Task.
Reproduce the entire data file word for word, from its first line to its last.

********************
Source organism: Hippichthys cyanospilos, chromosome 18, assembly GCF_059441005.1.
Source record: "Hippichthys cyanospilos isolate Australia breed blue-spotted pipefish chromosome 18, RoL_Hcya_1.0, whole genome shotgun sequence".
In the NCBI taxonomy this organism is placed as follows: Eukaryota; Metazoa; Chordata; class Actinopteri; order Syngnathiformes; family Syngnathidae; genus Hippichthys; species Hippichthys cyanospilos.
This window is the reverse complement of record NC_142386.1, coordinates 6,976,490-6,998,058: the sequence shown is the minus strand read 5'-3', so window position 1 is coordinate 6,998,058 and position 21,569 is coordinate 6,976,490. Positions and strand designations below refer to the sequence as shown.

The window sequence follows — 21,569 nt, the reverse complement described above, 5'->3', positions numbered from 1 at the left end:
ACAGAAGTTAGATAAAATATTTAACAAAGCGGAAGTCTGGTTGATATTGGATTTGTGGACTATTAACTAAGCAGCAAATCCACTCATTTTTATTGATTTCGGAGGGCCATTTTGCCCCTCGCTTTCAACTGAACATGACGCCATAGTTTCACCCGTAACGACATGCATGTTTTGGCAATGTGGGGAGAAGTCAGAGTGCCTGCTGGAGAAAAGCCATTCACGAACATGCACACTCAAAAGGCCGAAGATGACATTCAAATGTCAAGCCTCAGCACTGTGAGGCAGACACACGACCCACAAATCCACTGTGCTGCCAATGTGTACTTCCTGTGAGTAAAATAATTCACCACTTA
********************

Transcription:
Source organism: Hippichthys cyanospilos, chromosome 18, assembly GCF_059441005.1.
Source record: "Hippichthys cyanospilos isolate Australia breed blue-spotted pipefish chromosome 18, RoL_Hcya_1.0, whole genome shotgun sequence".
In the NCBI taxonomy this organism is placed as follows: Eukaryota; Metazoa; Chordata; class Actinopteri; order Syngnathiformes; family Syngnathidae; genus Hippichthys; species Hippichthys cyanospilos.
This window is the reverse complement of record NC_142386.1, coordinates 6,976,490-6,998,058: the sequence shown is the minus strand read 5'-3', so window position 1 is coordinate 6,998,058 and position 21,569 is coordinate 6,976,490. Positions and strand designations below refer to the sequence as shown.

The window sequence follows — 21,569 nt, the reverse complement described above, 5'->3', positions numbered from 1 at the left end:
ACAGAAGTTAGATAAAATATTTAACAAAGCGGAAGTCTGGTTGATATTGGATTTGTGGACTATTAACTAAGCAGCAAATCCACTCATTTTTATTGATTTCGGAGGGCCATTTTGCCCCTCGCTTTCAACTGAACATGACGCCATAGTTTCACCCGTAACGACATGCATGTTTTGGCAATGTGGGGAGAAGTCAGAGTGCCTGCTGGAGAAAAGCCATTCACGAACATGCACACTCAAAAGGCCGAAGATGACATTCAAATGTCAAGCCTCAGCACTGTGAGGCAGACACACGACCCACAAATCCACTGTGCTGCCAATGTGTACTTCCTGTGAGTAAAATAATTCACCACTTA